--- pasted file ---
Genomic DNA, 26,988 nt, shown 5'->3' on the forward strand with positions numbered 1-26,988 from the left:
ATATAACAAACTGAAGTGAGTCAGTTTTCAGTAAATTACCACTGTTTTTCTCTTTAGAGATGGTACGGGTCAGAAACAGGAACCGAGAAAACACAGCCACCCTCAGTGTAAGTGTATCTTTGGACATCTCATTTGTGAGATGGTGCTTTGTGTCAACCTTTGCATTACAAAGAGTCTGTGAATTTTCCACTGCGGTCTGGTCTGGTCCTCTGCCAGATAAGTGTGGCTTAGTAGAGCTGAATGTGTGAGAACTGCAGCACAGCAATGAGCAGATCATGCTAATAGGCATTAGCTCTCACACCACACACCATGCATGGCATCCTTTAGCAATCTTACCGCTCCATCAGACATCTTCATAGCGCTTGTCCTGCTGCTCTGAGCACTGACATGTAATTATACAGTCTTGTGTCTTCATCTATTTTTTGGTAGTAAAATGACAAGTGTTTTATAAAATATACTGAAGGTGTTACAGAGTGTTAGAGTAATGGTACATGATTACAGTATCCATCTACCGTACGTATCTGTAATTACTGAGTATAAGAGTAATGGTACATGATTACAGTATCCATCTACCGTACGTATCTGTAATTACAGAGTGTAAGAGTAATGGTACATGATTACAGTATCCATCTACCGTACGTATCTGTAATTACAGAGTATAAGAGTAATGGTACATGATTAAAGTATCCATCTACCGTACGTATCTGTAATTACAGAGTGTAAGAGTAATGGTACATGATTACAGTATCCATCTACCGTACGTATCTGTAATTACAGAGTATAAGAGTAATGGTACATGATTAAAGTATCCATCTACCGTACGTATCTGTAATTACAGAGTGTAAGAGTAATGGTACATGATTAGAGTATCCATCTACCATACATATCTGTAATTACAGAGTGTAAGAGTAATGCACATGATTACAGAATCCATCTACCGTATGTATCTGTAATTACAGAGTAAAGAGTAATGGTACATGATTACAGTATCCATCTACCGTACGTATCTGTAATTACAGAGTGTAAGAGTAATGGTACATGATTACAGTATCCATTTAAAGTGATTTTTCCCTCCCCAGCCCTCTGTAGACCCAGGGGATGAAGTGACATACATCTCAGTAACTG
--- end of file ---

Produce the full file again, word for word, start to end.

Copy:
Genomic DNA, 26,988 nt, shown 5'->3' on the forward strand with positions numbered 1-26,988 from the left:
ATATAACAAACTGAAGTGAGTCAGTTTTCAGTAAATTACCACTGTTTTTCTCTTTAGAGATGGTACGGGTCAGAAACAGGAACCGAGAAAACACAGCCACCCTCAGTGTAAGTGTATCTTTGGACATCTCATTTGTGAGATGGTGCTTTGTGTCAACCTTTGCATTACAAAGAGTCTGTGAATTTTCCACTGCGGTCTGGTCTGGTCCTCTGCCAGATAAGTGTGGCTTAGTAGAGCTGAATGTGTGAGAACTGCAGCACAGCAATGAGCAGATCATGCTAATAGGCATTAGCTCTCACACCACACACCATGCATGGCATCCTTTAGCAATCTTACCGCTCCATCAGACATCTTCATAGCGCTTGTCCTGCTGCTCTGAGCACTGACATGTAATTATACAGTCTTGTGTCTTCATCTATTTTTTGGTAGTAAAATGACAAGTGTTTTATAAAATATACTGAAGGTGTTACAGAGTGTTAGAGTAATGGTACATGATTACAGTATCCATCTACCGTACGTATCTGTAATTACTGAGTATAAGAGTAATGGTACATGATTACAGTATCCATCTACCGTACGTATCTGTAATTACAGAGTGTAAGAGTAATGGTACATGATTACAGTATCCATCTACCGTACGTATCTGTAATTACAGAGTATAAGAGTAATGGTACATGATTAAAGTATCCATCTACCGTACGTATCTGTAATTACAGAGTGTAAGAGTAATGGTACATGATTACAGTATCCATCTACCGTACGTATCTGTAATTACAGAGTATAAGAGTAATGGTACATGATTAAAGTATCCATCTACCGTACGTATCTGTAATTACAGAGTGTAAGAGTAATGGTACATGATTAGAGTATCCATCTACCATACATATCTGTAATTACAGAGTGTAAGAGTAATGCACATGATTACAGAATCCATCTACCGTATGTATCTGTAATTACAGAGTAAAGAGTAATGGTACATGATTACAGTATCCATCTACCGTACGTATCTGTAATTACAGAGTGTAAGAGTAATGGTACATGATTACAGTATCCATTTAAAGTGATTTTTCCCTCCCCAGCCCTCTGTAGACCCAGGGGATGAAGTGACATACATCTCAGTAACTG